Recovery after angioplasty
With or without stent, angioplasty involves a period of short-term hospitalization. Although most patients who undergo angioplasty can resume their normal daily activities after about a week of rest, the recovery implies the observance of important steps for regaining physical vigor and avoids complications.
The patient’s condition after angioplasty
Angioplasty is a procedure commonly used to treat blockages or narrowing of coronary arteries. The goal of the intervention is to help the patient to resume their active lives and reduce considerably the risk of developing other heart problems in the future.
The procedure involves making a small puncture in the groin or wrist when given an easy local analgesic. The doctor then introduces into the hole a hollow tube called a catheter into the blood vessels that leads to the diseased artery.
Using images obtained with X-rays, specialist directs the catheter to the narrowed or blocked artery. At this point, a balloon attached to the tip of the catheter is inflated with air to stimulate proper blood circulation. If necessary, the specialist introduces a stent (stainless steel mesh tube) that will keep the artery open.
The procedure is quite simple and can be finished in just 20 minutes, except when technical difficulties are involved. Immediately after angioplasty, the patient must rest. If the catheter was inserted in the abdomen, the patient has to sit still for several hours so the puncture to heal without complications.
Many patients who undergo angioplasty may leave the medical facility the very next day after surgery. Significantly improves cardiac function immediately after unlocking or correcting the diseased coronary artery, as it benefits from new blood intake accordingly.
The patient is kept under observation in a special care unit where nurses monitor their heart rate and blood pressure. The area where the catheter was inserted will be painful and will require careful checking of color, temperature and sensation felt. Postoperative discomfort is not serious and disappears completely in a few days after surgery. Some of the side effects of angioplasty include:
Ecchymosis (bruising). It is normal to experience bruising instead of points, with a swelling around the wound (especially if the puncture was made in the abdomen). The patient should alert the doctor immediately if the area becomes inflamed and becomes red (possible signs of infection). Paracetamol can be taken for the relief of discomfort.
Constipation. It can be installed because of the followed medical treatment or because the level of activity is lower than normal. In this case, the consumption of foods rich in fiber (vegetables, fruits and whole grains), increased intake of water and gentle movement helps to regulate bowel movements.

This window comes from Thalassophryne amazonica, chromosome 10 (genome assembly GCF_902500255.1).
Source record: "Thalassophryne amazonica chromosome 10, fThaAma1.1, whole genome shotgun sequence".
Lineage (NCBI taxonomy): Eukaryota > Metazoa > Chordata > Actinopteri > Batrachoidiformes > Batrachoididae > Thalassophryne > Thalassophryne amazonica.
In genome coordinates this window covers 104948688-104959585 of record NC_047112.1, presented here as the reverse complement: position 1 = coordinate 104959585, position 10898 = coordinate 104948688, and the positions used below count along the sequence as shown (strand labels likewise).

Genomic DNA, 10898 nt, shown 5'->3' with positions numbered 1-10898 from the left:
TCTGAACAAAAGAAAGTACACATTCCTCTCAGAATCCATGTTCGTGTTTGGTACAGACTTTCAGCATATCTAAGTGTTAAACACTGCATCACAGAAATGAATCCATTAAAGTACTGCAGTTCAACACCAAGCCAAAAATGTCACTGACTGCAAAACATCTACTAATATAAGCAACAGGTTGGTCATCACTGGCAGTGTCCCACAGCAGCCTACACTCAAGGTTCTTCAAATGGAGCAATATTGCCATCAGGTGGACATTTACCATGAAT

Chest pain. After angioplasty and stent insertion, it may cause mild chest pain and chest discomfort, especially if multiple stents were installed. Symptom may persist even several weeks after surgery.
Tingling and numbness sensations. Some patients who underwent angioplasty surgery accuse the installation of sensations of numbness and tingling in one foot. This symptom is caused by the anesthetic administered and usually resolves after a few days.
Angioplasty is an effective treatment for most patients. Even so, some patients did not enjoy the long-term therapeutic effects. Coronary artery may narrow again by setting up angina and becomes necessary a new specialized intervention.
Movement after angioplasty
One of the greatest benefits of angioplasty is that it allows the patient to do more exercise than before surgery. Movement plays a role in optimal recovery and improved quality of life, with the following benefits:
Quicker recovery of the functionality cardiac device;
Low blood pressure;
Regulating body weight;
Reduces cholesterol levels;
Protecting the heart.
Exercise program may begin after a few days of rest at home if there are no of angina pectoris symptoms. Some examples of exercises that are recommended:
Walking. At your own pace, without rushing, medium and long distances. Walking 30-60 minutes a week after treatment ensure full recovery in record time.
Standing on the fingertips. Lean your arms back of a chair or a wall and raise on your tiptoes, return and repeat for 30 seconds.
March in place. Walk on the spot, like a military march, lifting your knees as high and arms swinging easily.
Lift and place upright. Sit on a hard chair (not an armchair), lean forward, lift your feet and back upright. Repeat the movement for half a minute.
Climbing and descending stairs. Place one foot on the bottom step of a staircase, and put it on the next. Lower both feet on the step and repeat, as often you succeed in 30 seconds.
Free movement of arms. Raise your hands to reach your shoulders with palms. Raise your arms in the air and spread them well, as if you try to touch the ceiling with your fingertips. Lower your arms slightly, inhaling deeply and exhaling.
A daily program of exercise, along with a diet recommended by a doctor after angioplasty, is the best way to prevent future cardiovascular diseases.